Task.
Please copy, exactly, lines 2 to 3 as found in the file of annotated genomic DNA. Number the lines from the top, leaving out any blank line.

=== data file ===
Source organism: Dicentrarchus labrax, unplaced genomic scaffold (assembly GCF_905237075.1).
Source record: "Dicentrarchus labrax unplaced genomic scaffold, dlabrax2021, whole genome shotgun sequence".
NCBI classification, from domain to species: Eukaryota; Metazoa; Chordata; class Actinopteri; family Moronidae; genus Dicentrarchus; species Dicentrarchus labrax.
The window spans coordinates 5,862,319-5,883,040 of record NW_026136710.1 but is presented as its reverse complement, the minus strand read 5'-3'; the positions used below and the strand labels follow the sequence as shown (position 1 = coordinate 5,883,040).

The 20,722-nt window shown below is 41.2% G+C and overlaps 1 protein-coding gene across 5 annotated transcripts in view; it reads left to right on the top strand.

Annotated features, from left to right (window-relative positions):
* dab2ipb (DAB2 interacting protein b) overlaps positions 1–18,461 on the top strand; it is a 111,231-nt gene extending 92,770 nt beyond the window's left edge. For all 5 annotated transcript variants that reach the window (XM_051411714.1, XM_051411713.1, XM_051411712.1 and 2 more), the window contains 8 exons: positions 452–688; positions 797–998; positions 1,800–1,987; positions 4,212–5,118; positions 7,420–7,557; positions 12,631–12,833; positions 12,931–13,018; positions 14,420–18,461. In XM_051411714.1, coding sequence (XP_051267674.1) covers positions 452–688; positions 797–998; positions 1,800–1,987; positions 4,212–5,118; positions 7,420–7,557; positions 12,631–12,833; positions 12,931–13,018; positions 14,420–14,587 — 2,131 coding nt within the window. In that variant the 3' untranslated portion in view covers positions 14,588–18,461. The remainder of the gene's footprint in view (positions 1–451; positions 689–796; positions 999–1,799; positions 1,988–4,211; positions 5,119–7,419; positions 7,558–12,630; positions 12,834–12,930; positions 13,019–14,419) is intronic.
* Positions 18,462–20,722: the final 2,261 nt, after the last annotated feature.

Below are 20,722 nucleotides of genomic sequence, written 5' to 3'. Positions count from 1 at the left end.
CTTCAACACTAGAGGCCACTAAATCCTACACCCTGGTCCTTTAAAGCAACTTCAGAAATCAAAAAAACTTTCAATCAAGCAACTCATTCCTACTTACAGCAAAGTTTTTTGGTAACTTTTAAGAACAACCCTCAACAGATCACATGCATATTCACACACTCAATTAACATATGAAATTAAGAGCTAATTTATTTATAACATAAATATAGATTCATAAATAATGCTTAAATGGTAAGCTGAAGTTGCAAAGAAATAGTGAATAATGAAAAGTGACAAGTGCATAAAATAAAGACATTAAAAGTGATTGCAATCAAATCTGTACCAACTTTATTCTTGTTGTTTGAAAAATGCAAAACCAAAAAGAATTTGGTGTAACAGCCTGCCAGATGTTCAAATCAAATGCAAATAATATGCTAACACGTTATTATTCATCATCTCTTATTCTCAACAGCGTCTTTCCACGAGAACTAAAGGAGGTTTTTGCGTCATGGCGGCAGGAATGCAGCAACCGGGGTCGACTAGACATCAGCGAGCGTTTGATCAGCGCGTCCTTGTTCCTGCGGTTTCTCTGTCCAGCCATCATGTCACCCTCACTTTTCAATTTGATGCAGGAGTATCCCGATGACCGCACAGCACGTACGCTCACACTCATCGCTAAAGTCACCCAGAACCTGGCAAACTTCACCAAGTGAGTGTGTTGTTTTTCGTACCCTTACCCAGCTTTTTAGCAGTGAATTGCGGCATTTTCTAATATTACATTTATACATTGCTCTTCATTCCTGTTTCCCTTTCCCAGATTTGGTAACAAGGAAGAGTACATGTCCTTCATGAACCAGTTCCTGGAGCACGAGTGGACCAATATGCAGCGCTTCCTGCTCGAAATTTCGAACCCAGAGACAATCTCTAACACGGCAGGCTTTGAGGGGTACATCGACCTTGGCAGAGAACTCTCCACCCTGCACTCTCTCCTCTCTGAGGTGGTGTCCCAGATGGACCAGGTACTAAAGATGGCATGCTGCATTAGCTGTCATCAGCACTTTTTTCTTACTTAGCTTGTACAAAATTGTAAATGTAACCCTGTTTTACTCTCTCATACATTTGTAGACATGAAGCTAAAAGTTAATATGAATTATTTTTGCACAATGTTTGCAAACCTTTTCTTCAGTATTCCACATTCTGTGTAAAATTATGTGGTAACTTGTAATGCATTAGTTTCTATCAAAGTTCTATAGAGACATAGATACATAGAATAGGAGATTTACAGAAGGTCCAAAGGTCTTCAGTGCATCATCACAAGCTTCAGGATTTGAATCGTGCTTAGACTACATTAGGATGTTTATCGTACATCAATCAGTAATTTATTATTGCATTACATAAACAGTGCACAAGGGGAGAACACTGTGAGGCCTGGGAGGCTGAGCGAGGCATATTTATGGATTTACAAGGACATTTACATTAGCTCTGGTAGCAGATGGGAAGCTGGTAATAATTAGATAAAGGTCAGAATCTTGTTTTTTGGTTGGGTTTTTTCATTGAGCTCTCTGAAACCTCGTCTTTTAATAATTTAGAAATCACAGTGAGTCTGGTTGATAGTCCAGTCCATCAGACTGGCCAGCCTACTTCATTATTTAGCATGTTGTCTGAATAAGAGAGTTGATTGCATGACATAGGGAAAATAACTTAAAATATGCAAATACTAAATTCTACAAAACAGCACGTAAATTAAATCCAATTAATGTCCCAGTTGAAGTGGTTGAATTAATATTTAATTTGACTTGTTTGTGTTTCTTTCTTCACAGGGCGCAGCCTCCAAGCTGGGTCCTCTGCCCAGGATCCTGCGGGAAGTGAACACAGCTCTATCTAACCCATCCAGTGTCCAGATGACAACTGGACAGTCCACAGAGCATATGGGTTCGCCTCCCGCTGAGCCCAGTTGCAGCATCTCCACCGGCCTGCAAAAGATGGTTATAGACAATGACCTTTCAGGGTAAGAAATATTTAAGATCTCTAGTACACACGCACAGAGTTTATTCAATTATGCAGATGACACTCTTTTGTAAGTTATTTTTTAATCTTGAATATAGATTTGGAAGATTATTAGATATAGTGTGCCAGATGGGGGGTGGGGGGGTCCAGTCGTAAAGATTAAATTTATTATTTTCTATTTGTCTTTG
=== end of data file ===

Source record: "Dicentrarchus labrax unplaced genomic scaffold, dlabrax2021, whole genome shotgun sequence".
NCBI classification, from domain to species: Eukaryota; Metazoa; Chordata; class Actinopteri; family Moronidae; genus Dicentrarchus; species Dicentrarchus labrax.